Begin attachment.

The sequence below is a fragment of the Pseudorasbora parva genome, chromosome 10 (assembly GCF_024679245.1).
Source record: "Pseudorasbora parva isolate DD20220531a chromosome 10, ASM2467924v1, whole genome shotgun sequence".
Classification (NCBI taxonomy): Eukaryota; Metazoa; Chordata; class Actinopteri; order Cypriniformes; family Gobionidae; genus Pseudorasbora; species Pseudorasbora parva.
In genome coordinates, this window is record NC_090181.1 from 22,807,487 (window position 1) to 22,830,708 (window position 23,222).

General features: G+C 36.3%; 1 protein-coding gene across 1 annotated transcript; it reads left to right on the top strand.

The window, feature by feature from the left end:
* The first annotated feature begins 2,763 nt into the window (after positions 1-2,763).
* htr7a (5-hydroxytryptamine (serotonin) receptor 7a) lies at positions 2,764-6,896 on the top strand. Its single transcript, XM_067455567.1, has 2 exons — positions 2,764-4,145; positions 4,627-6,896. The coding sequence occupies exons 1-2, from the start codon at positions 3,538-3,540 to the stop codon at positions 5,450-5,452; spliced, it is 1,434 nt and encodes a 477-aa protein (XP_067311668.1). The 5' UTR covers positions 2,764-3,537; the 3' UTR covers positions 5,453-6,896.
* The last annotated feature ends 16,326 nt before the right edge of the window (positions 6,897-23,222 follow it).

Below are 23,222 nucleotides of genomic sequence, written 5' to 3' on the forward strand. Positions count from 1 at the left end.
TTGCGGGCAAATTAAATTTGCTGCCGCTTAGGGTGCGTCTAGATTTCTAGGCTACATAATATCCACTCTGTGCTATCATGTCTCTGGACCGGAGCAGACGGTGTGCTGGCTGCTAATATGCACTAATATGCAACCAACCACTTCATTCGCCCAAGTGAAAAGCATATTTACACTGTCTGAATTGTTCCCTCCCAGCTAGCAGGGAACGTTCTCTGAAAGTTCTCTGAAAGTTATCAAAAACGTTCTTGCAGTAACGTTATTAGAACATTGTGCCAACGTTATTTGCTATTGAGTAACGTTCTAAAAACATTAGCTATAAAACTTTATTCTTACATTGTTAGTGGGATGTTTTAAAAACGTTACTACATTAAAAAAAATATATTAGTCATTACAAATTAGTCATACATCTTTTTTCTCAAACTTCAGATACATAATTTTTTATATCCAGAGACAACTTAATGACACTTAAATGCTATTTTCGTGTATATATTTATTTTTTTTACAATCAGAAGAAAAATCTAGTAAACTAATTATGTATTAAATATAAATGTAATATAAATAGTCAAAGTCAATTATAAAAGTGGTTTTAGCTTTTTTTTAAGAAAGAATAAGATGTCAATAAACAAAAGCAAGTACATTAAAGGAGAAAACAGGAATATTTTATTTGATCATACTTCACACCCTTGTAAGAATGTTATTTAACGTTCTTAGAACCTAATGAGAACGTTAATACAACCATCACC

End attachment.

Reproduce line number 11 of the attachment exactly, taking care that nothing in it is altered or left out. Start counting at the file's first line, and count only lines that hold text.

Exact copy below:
TTGCGGGCAAATTAAATTTGCTGCCGCTTAGGGTGCGTCTAGATTTCTAGGCTACATAATATCCACTCTGTGCTATCATGTCTCTGGACCGGAGCAGACGGTGTGCTGGCTGCTAATATGCACTAATATGCAACCAACCACTTCATTCGCCCAAGTGAAAAGCATATTTACACTGTCTGAATTGTTCCCTCCCAGCTAGCAGGGAACGTTCTCTGAAAGTTCTCTGAAAGTTATCAAAAACGTTCTTGCAGTAACGTTATTAGAACATTGTGCCAACGTTATTTGCTATTGAGTAACGTTCTAAAAACATTAGCTATAAAACTTTATTCTTACATTGTTAGTGGGATGTTTTAAAAACGTTACTACATTAAAAAAAATATATTAGTCATTACAAATTAGTCATACATCTTTTTTCTCAAACTTCAGATACATAATTTTTTATATCCAGAGACAACTTAATGACACTTAAATGCTATTTTCGTGTATATATTTATTTTTTTTACAATCAGAAGAAAAATCTAGTAAACTAATTATGTATTAAATATAAATGTAATATAAATAGTCAAAGTCAATTATAAAAGTGGTTTTAGCTTTTTTTTAAGAAAGAATAAGATGTCAATAAACAAAAGCAAGTACATTAAAGGAGAAAACAGGAATATTTTATTTGATCATACTTCACACCCTTGTAAGAATGTTATTTAACGTTCTTAGAACCTAATGAGAACGTTAATACAACCATCACC